NEW YORK -- For one special night, Brooklyn was #HoustonStrong.Jose Altuve, the Astros' All-Star second baseman and the winner of the American League Most Valuable Player Award, was honored along with J.J. Watt of the NFL's Texans as Sports Illustrated's 2017 Sportspersons of the Year, accepting the award Tuesday night
NEW YORK -- For one special night, Brooklyn was #HoustonStrong.
Jose Altuve, the Astros' All-Star second baseman and the winner of the American League Most Valuable Player Award, was honored along with J.J. Watt of the NFL's Texans as Sports Illustrated's 2017 Sportspersons of the Year, accepting the award Tuesday night at a star-studded event at Barclays Center. The two popular Houston athletes are also featured on the cover of this week's issue of SI.
"It means a lot," Altuve said of the award. "It's a dream come true."
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"For myself, personally, to share it with Jose and the Astros is great," Watt said. "I think it's also great to be able to share it with the 200,000 people who donated and everybody back in Houston. This award is bigger than me, it's bigger than Jose, it's bigger than both of us; it's Houston. It's this whole movement of people helping people. That's what's really special."
Among the other athletes honored at the event was Carlos Beltran, the Astros' recently retired designated hitter. Beltran, who hung up his spikes in November following a 20-year career, was named the winner of the 2017 Hope Award for his work raising money and creating awareness not only for the Houston-area victims of Hurricane Harvey, but also his native Puerto Rico following Hurricane Maria.
"You don't want anyone to go through those types of situations, but I got to see people get together and gather to help as much as they could," Beltran said. "I always say that out of something negative, you can bring something positive. The positive part is that a lot of people got together and we were able to see the city of Houston recuperate."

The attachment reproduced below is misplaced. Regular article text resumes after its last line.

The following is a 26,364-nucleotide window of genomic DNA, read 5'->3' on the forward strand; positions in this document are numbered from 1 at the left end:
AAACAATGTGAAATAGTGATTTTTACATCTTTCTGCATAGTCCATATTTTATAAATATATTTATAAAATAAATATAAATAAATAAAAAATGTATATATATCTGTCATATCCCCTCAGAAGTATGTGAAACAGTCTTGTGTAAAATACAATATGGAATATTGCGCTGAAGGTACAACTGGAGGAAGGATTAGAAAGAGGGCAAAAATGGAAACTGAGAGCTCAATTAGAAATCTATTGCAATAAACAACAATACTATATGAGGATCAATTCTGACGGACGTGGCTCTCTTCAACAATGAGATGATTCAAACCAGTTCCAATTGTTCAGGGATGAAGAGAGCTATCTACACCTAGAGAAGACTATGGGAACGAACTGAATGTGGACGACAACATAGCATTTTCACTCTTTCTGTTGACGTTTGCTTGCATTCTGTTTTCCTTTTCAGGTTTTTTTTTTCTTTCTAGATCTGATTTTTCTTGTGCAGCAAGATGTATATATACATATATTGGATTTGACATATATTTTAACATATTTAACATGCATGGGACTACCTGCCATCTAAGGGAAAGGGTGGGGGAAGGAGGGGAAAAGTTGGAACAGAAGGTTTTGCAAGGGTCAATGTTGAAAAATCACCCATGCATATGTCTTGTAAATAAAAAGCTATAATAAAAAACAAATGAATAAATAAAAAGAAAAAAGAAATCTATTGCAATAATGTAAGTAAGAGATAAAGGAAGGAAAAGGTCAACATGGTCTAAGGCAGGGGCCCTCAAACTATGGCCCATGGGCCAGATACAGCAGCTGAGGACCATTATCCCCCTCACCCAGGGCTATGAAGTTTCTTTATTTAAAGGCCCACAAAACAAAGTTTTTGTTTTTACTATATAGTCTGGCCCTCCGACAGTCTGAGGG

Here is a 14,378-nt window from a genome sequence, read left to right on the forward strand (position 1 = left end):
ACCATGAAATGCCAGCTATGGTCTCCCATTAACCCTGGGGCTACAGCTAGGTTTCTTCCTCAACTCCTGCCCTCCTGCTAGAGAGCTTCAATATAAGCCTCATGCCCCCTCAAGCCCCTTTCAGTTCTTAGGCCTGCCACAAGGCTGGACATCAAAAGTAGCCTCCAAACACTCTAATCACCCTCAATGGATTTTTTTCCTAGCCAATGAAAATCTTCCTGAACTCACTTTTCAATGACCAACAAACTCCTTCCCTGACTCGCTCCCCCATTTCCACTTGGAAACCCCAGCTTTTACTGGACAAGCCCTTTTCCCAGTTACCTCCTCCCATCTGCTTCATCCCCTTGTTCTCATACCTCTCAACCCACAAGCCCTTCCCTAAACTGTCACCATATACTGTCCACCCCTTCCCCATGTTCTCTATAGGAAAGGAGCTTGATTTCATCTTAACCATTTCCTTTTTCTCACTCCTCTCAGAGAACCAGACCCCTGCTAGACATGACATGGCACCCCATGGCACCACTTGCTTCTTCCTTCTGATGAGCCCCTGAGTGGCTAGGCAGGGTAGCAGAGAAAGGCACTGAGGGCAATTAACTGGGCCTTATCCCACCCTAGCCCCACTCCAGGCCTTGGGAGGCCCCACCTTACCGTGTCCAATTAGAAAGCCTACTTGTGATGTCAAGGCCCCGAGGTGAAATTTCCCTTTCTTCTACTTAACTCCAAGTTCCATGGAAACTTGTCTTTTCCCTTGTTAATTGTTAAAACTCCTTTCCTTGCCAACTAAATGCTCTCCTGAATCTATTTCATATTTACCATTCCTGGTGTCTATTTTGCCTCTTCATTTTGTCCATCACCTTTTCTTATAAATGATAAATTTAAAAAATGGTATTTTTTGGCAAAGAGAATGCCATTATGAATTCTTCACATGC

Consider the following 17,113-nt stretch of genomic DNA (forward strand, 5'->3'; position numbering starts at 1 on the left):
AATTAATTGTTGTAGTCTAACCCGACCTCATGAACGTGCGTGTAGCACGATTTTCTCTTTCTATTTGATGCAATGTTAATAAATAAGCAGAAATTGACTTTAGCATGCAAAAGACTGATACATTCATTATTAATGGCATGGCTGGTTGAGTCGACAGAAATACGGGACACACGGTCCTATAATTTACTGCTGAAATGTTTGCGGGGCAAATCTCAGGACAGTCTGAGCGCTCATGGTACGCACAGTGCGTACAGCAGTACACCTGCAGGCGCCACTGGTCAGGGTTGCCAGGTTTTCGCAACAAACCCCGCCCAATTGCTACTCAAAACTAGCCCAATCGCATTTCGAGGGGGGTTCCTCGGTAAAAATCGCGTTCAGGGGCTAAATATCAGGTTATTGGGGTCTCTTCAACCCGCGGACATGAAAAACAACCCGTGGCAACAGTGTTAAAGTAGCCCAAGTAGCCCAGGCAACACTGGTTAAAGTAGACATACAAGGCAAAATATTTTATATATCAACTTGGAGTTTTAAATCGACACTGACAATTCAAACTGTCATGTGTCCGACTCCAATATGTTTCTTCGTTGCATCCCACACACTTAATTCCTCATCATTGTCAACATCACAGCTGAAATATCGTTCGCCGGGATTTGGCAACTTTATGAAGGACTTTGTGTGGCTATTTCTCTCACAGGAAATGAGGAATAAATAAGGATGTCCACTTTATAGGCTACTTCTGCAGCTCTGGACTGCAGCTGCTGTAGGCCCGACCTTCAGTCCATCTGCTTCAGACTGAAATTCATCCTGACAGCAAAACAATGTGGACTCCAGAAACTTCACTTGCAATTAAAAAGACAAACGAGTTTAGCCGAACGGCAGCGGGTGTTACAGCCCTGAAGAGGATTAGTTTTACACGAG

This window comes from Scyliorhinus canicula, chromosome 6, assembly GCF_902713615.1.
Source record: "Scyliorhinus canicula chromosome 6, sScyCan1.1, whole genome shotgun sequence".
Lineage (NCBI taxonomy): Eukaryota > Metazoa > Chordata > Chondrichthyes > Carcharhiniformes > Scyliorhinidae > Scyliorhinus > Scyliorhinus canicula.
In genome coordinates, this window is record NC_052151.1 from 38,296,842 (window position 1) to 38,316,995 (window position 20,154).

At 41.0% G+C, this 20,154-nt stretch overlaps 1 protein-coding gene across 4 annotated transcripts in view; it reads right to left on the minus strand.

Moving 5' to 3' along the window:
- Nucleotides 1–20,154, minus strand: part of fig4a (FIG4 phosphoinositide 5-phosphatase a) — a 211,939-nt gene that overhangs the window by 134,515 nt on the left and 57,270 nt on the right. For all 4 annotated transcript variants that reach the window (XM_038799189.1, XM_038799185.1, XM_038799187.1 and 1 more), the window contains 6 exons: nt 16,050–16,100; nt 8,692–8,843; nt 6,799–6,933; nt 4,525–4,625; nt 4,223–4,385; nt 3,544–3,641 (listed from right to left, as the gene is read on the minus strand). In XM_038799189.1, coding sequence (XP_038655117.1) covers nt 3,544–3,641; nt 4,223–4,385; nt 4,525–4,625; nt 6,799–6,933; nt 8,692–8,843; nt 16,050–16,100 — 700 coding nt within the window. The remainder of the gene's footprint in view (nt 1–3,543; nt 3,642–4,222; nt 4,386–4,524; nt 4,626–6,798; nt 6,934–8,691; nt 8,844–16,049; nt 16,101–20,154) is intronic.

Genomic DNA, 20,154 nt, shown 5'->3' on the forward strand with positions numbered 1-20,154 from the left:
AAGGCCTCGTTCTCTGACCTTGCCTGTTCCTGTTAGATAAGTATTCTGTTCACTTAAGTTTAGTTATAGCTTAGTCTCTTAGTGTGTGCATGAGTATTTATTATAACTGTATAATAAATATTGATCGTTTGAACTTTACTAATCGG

San Juan Mayor Carmen Yulín Cruz was on hand to present Beltran's award.
"When people like Carlos Beltran take time off from winning a World Series -- which is hard enough -- to open their hearts like so many of the American people have done, it's just incredible for us," Cruz said. "Just to be here among athletes that use their voice and use their strength to help others … it's very important."
As Harvey approached Houston and the city braced itself for potential devastation, the Astros were on the West Coast, ultimately forced to play "home" games at Tropicana Field in St. Petersburg.
The Astros knew they would be coming home to a surreal scene, but the reality was even more distressing than many of them had imagined.
"We got to Houston, and we saw a lot of people that lost everything they had," Altuve said. "It wasn't easy for us, but we had to stay there and keep playing. We had to do everything we could to steal a smile from every single fan that was going through a tough time."
Altuve, Beltran and the rest of the Astros did their part in the community, volunteering around town. But it was their play on the field that provided an emotional boost for the people of Houston.
"The fact that we were able to bring joy through the games to some of the fans going through tough times, that was a good feeling as a ballplayer to be able to do that," Beltran said.
The Astros knew a lengthy postseason run would further lift the spirits of the storm-ravaged city. Houston defeated the Red Sox in a four-game AL Division Series, then outlasted the Yankees in an epic seven-game AL Championship Series, winning the final two games at Minute Maid Park to stave off elimination and advance to the World Series for only the second time in franchise history.